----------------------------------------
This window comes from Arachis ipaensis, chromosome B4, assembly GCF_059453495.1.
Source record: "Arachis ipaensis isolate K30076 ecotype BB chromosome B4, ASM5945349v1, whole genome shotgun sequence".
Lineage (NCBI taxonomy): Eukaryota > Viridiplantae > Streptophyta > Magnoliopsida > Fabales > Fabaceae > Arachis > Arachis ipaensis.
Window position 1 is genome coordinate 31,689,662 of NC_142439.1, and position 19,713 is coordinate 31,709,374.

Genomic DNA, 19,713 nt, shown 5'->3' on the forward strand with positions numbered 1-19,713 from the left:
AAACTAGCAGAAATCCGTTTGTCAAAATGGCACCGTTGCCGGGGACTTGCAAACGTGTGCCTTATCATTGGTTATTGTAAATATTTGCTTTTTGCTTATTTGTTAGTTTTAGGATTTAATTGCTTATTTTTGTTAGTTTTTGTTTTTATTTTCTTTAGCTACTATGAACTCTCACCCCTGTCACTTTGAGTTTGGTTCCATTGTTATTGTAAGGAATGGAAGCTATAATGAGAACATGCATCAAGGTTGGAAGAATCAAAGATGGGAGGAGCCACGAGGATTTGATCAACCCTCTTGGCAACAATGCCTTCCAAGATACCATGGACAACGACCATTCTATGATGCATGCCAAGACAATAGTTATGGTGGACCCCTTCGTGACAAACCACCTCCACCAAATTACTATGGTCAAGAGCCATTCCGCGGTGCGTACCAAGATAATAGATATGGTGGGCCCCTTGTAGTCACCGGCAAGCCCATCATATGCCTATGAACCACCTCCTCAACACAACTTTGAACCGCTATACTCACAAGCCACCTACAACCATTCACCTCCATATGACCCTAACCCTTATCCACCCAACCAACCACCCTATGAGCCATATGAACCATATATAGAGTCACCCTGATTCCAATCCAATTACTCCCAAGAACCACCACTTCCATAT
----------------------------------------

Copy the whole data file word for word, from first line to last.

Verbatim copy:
This window comes from Arachis ipaensis, chromosome B4, assembly GCF_059453495.1.
Source record: "Arachis ipaensis isolate K30076 ecotype BB chromosome B4, ASM5945349v1, whole genome shotgun sequence".
Lineage (NCBI taxonomy): Eukaryota > Viridiplantae > Streptophyta > Magnoliopsida > Fabales > Fabaceae > Arachis > Arachis ipaensis.
Window position 1 is genome coordinate 31,689,662 of NC_142439.1, and position 19,713 is coordinate 31,709,374.

Genomic DNA, 19,713 nt, shown 5'->3' on the forward strand with positions numbered 1-19,713 from the left:
AAACTAGCAGAAATCCGTTTGTCAAAATGGCACCGTTGCCGGGGACTTGCAAACGTGTGCCTTATCATTGGTTATTGTAAATATTTGCTTTTTGCTTATTTGTTAGTTTTAGGATTTAATTGCTTATTTTTGTTAGTTTTTGTTTTTATTTTCTTTAGCTACTATGAACTCTCACCCCTGTCACTTTGAGTTTGGTTCCATTGTTATTGTAAGGAATGGAAGCTATAATGAGAACATGCATCAAGGTTGGAAGAATCAAAGATGGGAGGAGCCACGAGGATTTGATCAACCCTCTTGGCAACAATGCCTTCCAAGATACCATGGACAACGACCATTCTATGATGCATGCCAAGACAATAGTTATGGTGGACCCCTTCGTGACAAACCACCTCCACCAAATTACTATGGTCAAGAGCCATTCCGCGGTGCGTACCAAGATAATAGATATGGTGGGCCCCTTGTAGTCACCGGCAAGCCCATCATATGCCTATGAACCACCTCCTCAACACAACTTTGAACCGCTATACTCACAAGCCACCTACAACCATTCACCTCCATATGACCCTAACCCTTATCCACCCAACCAACCACCCTATGAGCCATATGAACCATATATAGAGTCACCCTGATTCCAATCCAATTACTCCCAAGAACCACCACTTCCATAT